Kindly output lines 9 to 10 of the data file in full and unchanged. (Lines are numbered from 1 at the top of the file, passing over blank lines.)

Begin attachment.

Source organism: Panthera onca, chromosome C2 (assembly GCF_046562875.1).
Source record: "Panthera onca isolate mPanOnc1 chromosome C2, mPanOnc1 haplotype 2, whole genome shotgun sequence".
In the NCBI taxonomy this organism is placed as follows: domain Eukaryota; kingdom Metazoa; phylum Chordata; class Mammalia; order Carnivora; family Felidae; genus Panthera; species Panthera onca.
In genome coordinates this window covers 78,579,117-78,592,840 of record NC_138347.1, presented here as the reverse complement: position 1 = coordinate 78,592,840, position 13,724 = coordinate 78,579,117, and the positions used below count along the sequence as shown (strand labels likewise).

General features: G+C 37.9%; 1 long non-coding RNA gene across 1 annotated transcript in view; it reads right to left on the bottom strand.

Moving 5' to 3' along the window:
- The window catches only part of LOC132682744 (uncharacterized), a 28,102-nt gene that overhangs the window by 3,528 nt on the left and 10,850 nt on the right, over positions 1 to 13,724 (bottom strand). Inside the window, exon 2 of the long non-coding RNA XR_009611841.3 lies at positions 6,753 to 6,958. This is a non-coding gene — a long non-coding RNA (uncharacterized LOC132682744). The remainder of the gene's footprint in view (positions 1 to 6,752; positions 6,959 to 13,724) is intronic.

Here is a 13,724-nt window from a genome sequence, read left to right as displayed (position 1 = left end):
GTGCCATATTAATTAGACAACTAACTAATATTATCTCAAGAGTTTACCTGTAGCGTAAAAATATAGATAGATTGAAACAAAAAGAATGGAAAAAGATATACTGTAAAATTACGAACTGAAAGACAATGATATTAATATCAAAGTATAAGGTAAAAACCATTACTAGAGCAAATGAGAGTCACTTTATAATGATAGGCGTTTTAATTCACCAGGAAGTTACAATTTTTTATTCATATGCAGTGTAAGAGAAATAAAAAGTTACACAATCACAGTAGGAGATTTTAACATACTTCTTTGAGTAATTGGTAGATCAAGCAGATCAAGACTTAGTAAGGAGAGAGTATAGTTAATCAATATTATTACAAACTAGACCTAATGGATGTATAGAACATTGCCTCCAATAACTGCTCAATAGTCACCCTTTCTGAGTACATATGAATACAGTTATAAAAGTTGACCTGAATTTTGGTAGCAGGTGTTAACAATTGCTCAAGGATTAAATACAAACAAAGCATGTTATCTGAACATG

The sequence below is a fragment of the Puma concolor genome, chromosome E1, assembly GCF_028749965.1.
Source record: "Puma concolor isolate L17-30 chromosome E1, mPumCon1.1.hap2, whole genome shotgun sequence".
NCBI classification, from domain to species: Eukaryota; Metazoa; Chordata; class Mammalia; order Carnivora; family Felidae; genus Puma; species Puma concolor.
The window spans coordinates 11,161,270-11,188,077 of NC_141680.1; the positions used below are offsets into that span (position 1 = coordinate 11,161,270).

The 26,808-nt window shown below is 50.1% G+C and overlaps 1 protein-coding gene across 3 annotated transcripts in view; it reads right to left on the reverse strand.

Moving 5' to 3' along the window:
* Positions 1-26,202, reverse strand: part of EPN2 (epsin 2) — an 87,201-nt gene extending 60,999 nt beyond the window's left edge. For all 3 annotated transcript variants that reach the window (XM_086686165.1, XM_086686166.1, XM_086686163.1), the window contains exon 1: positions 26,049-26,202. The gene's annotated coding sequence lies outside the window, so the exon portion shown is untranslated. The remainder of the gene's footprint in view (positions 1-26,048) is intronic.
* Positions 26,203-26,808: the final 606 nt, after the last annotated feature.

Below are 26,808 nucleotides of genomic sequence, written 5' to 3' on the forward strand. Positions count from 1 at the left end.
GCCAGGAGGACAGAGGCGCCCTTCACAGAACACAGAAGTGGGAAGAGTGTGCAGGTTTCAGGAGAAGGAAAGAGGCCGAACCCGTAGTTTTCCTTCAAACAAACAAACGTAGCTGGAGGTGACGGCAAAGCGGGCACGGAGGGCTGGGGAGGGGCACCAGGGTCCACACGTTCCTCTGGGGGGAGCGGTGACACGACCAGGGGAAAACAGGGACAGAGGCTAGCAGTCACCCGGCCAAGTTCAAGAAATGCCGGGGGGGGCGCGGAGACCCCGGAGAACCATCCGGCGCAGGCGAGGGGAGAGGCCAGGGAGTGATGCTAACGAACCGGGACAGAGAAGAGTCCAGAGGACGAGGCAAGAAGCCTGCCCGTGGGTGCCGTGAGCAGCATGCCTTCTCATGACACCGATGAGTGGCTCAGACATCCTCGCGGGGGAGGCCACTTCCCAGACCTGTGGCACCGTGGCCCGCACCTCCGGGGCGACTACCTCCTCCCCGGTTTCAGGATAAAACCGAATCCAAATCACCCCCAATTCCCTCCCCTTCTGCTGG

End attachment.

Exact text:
GTGCCATATTAATTAGACAACTAACTAATATTATCTCAAGAGTTTACCTGTAGCGTAAAAATATAGATAGATTGAAACAAAAAGAATGGAAAAAGATATACTGTAAAATTACGAACTGAAAGACAATGATATTAATATCAAAGTATAAGGTAAAAACCATTACTAGAGCAAATGAGAGTCACTTTATAATGATAGGCGTTTTAATTCACCAGGAAGTTACAATTTTTTATTCATATGCAGTGTAAGAGAAATAAAAAGTTACACAATCACAGTAGGAGATTTTAACATACTTCTTTGAGTAATTGGTAGATCAAGCAGATCAAGACTTAGTAAGGAGAGAGTATAGTTAATCAATATTATTACAAACTAGACCTAATGGATGTATAGAACATTGCCTCCAATAACTGCTCAATAGTCACCCTTTCTGAGTACATATGAATACAGTTATAAAAGTTGACCTGAATTTTGGTAGCAGGTGTTAACAATTGCTCAAGGATTAAATACAAACAAAGCATGTTATCTGAACATG

The sequence below is a fragment of the Puma concolor genome, chromosome E1, assembly GCF_028749965.1.